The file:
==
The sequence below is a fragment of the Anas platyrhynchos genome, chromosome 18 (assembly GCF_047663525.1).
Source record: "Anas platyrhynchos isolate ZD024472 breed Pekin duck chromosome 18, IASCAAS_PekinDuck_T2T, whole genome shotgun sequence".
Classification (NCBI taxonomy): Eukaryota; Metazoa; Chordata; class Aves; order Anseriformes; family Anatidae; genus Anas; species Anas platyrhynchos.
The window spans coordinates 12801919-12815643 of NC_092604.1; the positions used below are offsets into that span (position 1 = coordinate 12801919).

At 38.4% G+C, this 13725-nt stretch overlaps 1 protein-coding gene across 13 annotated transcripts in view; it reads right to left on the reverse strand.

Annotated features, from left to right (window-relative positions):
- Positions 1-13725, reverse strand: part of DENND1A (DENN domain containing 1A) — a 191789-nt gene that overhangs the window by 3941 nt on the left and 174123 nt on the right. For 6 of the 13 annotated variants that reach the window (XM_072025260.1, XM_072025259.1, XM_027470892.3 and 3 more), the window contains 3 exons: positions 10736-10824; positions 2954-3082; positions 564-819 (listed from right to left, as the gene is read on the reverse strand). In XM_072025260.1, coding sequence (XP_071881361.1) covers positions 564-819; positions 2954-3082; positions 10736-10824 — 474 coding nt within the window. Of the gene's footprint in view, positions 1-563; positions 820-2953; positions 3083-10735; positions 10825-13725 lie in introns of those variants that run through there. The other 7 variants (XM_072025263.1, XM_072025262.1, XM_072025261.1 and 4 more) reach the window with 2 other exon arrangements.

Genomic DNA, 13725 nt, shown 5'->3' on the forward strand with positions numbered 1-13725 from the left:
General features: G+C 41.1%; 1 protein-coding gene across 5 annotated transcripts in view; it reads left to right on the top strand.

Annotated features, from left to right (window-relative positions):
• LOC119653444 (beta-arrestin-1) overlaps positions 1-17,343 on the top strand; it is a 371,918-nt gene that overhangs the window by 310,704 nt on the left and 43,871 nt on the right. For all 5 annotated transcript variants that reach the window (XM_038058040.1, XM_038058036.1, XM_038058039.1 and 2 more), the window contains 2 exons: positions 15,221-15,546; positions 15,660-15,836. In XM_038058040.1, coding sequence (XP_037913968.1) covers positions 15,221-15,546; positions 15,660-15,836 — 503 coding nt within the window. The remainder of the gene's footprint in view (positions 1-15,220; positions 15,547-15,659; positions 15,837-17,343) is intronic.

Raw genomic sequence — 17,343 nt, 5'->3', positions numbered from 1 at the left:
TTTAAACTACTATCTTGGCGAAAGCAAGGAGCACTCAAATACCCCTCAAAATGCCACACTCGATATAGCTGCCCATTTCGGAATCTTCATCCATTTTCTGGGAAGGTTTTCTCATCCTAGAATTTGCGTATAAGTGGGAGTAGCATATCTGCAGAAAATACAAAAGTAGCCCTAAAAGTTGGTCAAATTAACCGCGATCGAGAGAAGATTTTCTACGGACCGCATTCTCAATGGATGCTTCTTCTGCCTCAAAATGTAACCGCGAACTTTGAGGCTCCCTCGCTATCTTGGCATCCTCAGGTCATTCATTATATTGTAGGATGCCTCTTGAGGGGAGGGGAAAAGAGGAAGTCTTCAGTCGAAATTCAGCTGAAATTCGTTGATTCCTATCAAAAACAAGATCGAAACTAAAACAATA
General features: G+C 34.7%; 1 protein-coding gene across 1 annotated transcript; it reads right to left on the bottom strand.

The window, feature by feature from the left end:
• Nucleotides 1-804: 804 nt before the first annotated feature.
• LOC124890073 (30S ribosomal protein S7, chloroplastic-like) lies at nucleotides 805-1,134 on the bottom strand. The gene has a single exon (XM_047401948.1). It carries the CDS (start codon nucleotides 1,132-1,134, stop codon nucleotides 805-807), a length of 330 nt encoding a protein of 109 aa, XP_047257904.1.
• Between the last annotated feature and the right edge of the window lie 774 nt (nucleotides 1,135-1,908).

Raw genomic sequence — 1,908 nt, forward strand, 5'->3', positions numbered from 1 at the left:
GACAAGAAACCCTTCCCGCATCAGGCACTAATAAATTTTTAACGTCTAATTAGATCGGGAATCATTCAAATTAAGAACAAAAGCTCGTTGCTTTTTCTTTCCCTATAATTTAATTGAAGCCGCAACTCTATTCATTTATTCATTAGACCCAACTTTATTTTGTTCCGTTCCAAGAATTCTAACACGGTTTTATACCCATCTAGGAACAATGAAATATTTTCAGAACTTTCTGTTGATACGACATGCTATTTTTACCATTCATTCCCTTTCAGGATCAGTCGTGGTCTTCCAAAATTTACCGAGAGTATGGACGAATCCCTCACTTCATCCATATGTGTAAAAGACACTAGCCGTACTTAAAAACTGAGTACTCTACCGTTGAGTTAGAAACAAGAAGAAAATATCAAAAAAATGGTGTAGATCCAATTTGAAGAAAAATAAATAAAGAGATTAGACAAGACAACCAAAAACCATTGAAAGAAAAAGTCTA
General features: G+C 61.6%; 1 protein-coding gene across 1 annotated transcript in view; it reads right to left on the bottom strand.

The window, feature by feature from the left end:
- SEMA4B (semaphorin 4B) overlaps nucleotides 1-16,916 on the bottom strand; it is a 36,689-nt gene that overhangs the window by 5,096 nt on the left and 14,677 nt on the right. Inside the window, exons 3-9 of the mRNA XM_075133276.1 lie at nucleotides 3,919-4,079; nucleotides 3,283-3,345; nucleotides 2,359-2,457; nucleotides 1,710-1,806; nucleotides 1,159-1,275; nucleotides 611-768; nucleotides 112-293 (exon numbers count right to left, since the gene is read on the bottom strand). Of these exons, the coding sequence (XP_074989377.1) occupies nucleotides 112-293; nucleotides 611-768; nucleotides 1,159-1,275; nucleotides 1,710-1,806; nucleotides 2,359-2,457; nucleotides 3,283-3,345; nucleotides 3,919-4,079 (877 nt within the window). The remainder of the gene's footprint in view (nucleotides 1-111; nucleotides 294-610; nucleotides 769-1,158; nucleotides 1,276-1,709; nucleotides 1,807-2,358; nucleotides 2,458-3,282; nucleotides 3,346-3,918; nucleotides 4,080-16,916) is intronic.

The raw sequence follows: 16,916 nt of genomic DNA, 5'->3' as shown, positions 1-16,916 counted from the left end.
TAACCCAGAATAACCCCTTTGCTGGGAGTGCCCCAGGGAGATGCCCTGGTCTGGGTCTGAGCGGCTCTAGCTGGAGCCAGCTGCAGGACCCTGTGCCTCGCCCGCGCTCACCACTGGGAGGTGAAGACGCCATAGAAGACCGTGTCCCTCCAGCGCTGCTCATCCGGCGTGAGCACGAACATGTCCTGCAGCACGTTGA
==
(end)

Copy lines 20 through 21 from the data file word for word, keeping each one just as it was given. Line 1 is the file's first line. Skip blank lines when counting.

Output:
GACAAGAAACCCTTCCCGCATCAGGCACTAATAAATTTTTAACGTCTAATTAGATCGGGAATCATTCAAATTAAGAACAAAAGCTCGTTGCTTTTTCTTTCCCTATAATTTAATTGAAGCCGCAACTCTATTCATTTATTCATTAGACCCAACTTTATTTTGTTCCGTTCCAAGAATTCTAACACGGTTTTATACCCATCTAGGAACAATGAAATATTTTCAGAACTTTCTGTTGATACGACATGCTATTTTTACCATTCATTCCCTTTCAGGATCAGTCGTGGTCTTCCAAAATTTACCGAGAGTATGGACGAATCCCTCACTTCATCCATATGTGTAAAAGACACTAGCCGTACTTAAAAACTGAGTACTCTACCGTTGAGTTAGAAACAAGAAGAAAATATCAAAAAAATGGTGTAGATCCAATTTGAAGAAAAATAAATAAAGAGATTAGACAAGACAACCAAAAACCATTGAAAGAAAAAGTCTA
General features: G+C 61.6%; 1 protein-coding gene across 1 annotated transcript in view; it reads right to left on the bottom strand.